Sunday, October 2, 2016
Sunday, August 14, 2016
The heavy tactical vehicle program selected a C-kit underbody protection design for heavy expanded mobility tactical truck (HEMTT) A4 in March 2011 after completion of underbody testing of two C-Kit designs.
The HEMTT is a family of heavy tactical trucks that includes a load handling system, cargo, tanker, light equipment transporter, and wrecker vehicles.
The Army issues HEMTT to distribution companies and general supply sections of forward support companies of brigade support battalions. These companies deploy units to a new theater of operations, relocate units to new operating sites, establish unit areas of operations, provide supply and transport support, recover vehicles, and redeploy units to home station.
In November 2010, the Army initiated the HEMTT A4 Rapid Initiative program to develop an underbody kit called the C-Kit for improved crew protection for the wrecker and light equipment transporter (LET) variants. The heavy tactical vehicle program selected a C-Kit underbody protection design for HEMTT A4 in March 2011 after completion of under- body testing of two C-Kit designs at Aberdeen Test Center, Aberdeen, MD. One hundred and nine new production vehicles have the C-Kit installed and began arriving in theater in June 2011. The program will install the remainder of the 289 C-Kits on existing theater HEMTT A4 assets.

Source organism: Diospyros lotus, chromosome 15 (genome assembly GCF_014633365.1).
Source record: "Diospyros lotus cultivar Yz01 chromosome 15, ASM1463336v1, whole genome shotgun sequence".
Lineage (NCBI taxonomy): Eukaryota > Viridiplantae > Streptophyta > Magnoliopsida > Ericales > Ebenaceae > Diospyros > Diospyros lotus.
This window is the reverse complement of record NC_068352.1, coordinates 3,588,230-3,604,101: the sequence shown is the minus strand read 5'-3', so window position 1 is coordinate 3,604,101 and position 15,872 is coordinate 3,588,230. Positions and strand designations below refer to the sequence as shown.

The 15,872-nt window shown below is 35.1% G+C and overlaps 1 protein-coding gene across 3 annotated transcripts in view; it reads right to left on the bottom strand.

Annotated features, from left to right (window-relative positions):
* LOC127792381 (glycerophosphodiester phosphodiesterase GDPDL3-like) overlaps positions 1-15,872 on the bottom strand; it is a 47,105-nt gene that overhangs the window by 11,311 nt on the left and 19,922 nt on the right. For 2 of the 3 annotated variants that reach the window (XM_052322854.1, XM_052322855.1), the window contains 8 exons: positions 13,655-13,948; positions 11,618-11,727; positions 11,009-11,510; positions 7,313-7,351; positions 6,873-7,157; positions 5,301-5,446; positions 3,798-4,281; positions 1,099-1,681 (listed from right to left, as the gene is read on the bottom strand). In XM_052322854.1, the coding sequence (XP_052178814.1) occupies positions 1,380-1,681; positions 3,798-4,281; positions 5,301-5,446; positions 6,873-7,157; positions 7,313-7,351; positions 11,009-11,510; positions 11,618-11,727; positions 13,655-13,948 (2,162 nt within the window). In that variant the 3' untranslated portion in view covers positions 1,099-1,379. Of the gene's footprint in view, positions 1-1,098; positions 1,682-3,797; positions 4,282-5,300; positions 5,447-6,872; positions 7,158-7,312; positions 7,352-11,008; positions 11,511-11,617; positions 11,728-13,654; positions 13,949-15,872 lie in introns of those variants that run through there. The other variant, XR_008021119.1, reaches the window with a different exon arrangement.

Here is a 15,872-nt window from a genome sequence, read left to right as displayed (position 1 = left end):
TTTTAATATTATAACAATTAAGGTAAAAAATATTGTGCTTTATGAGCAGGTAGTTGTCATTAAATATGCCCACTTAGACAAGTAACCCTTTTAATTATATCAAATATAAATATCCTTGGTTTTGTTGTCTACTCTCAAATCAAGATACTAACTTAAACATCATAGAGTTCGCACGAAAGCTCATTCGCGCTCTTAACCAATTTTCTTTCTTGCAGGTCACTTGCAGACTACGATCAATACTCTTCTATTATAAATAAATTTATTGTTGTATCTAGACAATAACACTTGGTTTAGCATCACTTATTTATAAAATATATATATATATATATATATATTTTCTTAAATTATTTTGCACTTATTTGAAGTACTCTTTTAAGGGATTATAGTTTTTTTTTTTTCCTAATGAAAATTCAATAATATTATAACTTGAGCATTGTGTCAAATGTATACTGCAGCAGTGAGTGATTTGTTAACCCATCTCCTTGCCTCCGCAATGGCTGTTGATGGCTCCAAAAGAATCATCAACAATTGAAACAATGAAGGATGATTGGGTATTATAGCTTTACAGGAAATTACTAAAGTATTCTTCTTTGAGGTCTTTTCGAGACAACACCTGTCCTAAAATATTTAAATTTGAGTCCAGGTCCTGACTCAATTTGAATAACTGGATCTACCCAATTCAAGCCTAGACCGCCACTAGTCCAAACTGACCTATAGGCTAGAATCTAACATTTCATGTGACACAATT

The HEMTT A4 C-Kit is designed to work with the previously installed cab armor package known as the B-kit. The B-kit provides protection to the sides and roof of the cab. The C-Kit adds additional underbody armor, blast attenuating seats and floor mat, and upgraded steering gear.
Based on LFT&E, the HEMTT A4 C-Kit decreases crew vulnerability to underbody threats. Testing indicates that protection levels up to some mine resistant ambush protected (MRAP) vehicle levels may be attainable.